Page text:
Exactly. One of the great things about The Omega Moose is that we just have a real nice time with those guys. They're so warm and positive and funnyit's nice to be able to get out and it's nice to be able to play music with dudes that you like spending time with. Especially the guys from The Duo. It is nice to be able to play music and then get off the stage and continue the same conversation. Something like The Join with The Duo, I mean, I don't understand how that works. It's two drum kits and two keyboards, but some of my most musically fulfilling experiences of that year of 2007 definitely occurred during The Joint Duo run that Christmas.

It was great, but those kinds of things make me appreciate The New Deal because as great as it isand as musically inspiring as it isThe New Deal is like this special kind of unit. The Omega Moose started out as a joke, and it's become this thing that's popular. It's just me singing songs, and singing songs from 1981, but we take it seriously, we don't take it seriously like a Vegas cover band or anything, but we're not making a joke of it. We love these songs, we grew up with these songs and we've probably at one point or another all secretly harbored a desire to play these songs onstage and so we just kind of said, “Fuck it.” When we were learning Foreigner’s “Double Vision” Brendan was like, “No one's going to know this, why are we doing this?” and I said, “Dude, just trust me on this.” I wouldn't place myself in the position of singing “Double Vision” by Foreigner if I didn't think that the people were going to dig it. At our first gig, and I just heard a tape of this recently that reminded me of it, we played a show in Bloomington, Indiana, and we got to the chorus, and every single person in the place was singing it, and Brendan just sort of stopped and was saying, “You're right, you're right!” And he was pointing to me because they all knew the tune. So it's this kind of thing where you pick the song, and you don't think anybody is going to know them, and then they know them and they know all the words. That's kind of how we approach it. We just pick songs that we liked to listen to in the past from when we were like 11, and songs that we're able to play and sing.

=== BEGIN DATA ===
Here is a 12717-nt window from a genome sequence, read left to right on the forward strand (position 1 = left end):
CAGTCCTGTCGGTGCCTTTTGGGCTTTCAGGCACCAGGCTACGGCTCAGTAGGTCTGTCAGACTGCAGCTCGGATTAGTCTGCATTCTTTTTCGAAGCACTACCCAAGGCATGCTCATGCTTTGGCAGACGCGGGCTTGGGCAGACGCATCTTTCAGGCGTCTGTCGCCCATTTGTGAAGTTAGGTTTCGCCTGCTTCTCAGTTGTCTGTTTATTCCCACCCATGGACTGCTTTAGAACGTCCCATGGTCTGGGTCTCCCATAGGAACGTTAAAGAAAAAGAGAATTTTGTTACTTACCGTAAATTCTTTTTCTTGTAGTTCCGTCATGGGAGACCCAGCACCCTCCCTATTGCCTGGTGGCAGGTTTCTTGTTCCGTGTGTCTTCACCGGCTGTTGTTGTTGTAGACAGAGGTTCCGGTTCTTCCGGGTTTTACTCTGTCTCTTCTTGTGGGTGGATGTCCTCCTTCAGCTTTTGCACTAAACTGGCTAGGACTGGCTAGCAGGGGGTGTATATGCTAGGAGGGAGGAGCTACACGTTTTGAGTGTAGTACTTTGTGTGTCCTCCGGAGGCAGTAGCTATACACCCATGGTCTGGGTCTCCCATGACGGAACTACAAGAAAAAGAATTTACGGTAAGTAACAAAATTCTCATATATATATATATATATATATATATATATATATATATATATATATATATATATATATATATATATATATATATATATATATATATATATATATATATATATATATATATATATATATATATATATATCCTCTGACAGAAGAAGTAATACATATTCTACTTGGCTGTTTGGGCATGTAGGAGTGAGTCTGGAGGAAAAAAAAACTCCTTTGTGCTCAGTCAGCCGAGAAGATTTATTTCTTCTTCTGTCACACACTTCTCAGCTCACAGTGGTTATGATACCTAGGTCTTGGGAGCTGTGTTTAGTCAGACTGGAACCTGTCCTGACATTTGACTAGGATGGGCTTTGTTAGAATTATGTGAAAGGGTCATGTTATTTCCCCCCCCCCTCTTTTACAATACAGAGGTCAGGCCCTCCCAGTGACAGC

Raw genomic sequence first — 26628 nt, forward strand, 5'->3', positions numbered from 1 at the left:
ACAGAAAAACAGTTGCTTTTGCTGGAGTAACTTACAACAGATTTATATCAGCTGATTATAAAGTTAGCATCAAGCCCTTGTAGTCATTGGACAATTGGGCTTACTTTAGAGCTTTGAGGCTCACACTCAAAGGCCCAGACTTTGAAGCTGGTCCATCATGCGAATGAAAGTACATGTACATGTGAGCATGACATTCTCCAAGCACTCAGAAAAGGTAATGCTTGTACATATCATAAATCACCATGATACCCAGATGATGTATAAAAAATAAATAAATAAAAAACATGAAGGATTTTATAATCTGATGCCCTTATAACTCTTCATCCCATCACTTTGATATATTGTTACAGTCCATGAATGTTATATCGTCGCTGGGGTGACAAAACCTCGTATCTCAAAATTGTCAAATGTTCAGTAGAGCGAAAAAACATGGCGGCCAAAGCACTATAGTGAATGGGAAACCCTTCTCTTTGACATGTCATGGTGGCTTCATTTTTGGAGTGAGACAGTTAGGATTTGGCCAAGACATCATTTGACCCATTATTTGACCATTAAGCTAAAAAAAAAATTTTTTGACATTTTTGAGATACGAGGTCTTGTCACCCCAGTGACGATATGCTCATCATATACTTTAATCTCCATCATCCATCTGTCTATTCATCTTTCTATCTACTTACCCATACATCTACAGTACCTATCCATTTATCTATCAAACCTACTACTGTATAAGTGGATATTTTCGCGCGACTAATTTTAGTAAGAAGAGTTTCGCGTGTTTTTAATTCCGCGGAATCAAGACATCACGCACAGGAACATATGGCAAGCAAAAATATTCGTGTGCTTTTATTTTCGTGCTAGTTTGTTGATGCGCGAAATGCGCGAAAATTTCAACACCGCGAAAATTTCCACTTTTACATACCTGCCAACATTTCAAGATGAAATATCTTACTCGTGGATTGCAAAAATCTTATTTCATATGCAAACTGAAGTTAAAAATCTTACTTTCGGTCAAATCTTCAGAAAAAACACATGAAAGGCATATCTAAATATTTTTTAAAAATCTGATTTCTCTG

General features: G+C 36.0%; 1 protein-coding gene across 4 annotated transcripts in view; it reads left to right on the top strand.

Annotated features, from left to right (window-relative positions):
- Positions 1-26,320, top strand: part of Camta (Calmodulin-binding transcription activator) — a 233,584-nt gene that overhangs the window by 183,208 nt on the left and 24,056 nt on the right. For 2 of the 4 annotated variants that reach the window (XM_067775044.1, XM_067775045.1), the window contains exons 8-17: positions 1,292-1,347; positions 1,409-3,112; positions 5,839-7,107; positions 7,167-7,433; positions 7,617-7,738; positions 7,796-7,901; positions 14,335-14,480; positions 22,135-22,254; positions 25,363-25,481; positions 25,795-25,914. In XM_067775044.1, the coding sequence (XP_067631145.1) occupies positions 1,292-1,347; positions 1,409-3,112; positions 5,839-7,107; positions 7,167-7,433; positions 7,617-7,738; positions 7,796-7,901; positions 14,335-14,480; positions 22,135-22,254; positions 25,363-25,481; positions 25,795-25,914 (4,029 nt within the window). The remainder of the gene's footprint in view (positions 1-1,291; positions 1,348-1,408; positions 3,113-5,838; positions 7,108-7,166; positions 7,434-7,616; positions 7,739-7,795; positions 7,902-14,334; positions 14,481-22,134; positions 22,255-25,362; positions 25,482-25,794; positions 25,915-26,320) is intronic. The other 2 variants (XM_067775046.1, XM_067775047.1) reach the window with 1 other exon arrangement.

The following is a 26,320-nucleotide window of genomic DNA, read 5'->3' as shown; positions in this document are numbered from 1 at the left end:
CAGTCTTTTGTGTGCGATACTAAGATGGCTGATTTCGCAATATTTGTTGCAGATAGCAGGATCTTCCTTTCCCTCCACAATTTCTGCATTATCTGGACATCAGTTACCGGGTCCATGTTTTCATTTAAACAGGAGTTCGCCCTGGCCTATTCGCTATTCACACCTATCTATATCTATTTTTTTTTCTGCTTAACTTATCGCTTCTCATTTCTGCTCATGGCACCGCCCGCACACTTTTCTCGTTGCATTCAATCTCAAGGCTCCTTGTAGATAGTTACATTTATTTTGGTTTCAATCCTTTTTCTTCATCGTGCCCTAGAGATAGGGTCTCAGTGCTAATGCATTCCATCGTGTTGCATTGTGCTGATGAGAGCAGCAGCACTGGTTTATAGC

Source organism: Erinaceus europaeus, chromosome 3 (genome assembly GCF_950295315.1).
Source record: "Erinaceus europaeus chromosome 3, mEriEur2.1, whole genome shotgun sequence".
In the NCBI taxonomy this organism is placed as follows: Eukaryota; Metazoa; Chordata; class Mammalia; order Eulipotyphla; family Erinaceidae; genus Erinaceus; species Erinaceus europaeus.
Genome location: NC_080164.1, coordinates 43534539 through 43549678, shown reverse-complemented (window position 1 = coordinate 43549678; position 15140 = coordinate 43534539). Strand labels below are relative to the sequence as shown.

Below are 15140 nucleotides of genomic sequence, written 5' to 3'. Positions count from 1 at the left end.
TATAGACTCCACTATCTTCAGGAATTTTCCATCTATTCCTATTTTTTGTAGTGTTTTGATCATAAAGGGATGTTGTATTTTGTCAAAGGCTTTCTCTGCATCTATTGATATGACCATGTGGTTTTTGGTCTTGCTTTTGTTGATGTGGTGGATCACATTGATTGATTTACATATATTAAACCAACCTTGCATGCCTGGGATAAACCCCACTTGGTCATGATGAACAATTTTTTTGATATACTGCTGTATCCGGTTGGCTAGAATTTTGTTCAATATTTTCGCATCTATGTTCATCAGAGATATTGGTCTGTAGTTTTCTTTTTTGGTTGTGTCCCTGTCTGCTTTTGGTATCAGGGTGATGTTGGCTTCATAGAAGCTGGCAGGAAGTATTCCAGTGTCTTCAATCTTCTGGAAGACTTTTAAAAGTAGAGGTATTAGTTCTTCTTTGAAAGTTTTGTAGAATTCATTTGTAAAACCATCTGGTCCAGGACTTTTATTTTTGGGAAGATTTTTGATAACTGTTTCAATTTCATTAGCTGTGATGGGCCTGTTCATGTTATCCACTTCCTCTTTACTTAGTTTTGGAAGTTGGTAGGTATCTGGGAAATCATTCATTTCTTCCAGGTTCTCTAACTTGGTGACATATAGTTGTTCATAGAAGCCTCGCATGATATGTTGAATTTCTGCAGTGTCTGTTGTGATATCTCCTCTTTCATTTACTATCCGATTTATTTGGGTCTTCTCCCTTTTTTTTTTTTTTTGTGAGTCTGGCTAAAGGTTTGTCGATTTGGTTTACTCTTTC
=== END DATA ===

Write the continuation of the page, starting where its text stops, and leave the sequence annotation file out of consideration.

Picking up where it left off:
The last New Deal studio album had some vocalists on it, would you guys ever explore that concept again?

Yeah, we would because we've never said no to anything before. Maybe we will, maybe we won't. I would imagine that it would definitely be something we would do. At the same time we're doing this live record, and we're contemplating just putting out a couple singlesreally dance-oriented stuff. But as with anything with The New Deal, that gets put on a list and we'll get to it, but we don't know when. It's like we talk about it and then we go and we start doing it, and eventually we do it but, like anything with The New Deal, it takes time for it to germinate and formulate and something gets put aside and something becomes prioritized.

So yeah, we definitely would like to work with singers again. I mean, Dan knows everybody everywhere all the time so it's easy for him to be like, “Let me go phone Gwen Stefani and have her sing on it.” I'm not saying he knows Gwen Stefani, but he knows like 1,000 other people who could do as equally good of a job singing on something. So it's on the list and getting somebody as a singer isn't something that we've discounted. We did that because it just felt right. Like, “Oh this song would be great with a vocalist.” So if we come across material that we feel will work really well with a vocalist, we'll do it. But will we go into something saying, “Okay we have to write something with a vocalist”? Probably not.